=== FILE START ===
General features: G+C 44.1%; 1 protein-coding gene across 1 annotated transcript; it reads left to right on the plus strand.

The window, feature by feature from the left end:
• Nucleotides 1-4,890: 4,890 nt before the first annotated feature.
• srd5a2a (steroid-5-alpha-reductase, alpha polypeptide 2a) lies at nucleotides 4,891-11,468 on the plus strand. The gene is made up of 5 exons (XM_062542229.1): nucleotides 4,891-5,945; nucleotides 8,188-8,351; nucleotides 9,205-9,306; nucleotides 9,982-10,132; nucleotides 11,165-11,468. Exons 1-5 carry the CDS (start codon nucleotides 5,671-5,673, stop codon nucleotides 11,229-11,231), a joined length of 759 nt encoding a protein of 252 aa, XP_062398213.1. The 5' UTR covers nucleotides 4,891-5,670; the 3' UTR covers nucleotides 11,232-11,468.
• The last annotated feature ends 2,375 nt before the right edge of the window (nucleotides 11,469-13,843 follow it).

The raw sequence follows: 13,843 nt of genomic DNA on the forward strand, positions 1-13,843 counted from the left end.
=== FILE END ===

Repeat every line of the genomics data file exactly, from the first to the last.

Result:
General features: G+C 44.1%; 1 protein-coding gene across 1 annotated transcript; it reads left to right on the plus strand.

The window, feature by feature from the left end:
• Nucleotides 1-4,890: 4,890 nt before the first annotated feature.
• srd5a2a (steroid-5-alpha-reductase, alpha polypeptide 2a) lies at nucleotides 4,891-11,468 on the plus strand. The gene is made up of 5 exons (XM_062542229.1): nucleotides 4,891-5,945; nucleotides 8,188-8,351; nucleotides 9,205-9,306; nucleotides 9,982-10,132; nucleotides 11,165-11,468. Exons 1-5 carry the CDS (start codon nucleotides 5,671-5,673, stop codon nucleotides 11,229-11,231), a joined length of 759 nt encoding a protein of 252 aa, XP_062398213.1. The 5' UTR covers nucleotides 4,891-5,670; the 3' UTR covers nucleotides 11,232-11,468.
• The last annotated feature ends 2,375 nt before the right edge of the window (nucleotides 11,469-13,843 follow it).

The raw sequence follows: 13,843 nt of genomic DNA on the forward strand, positions 1-13,843 counted from the left end.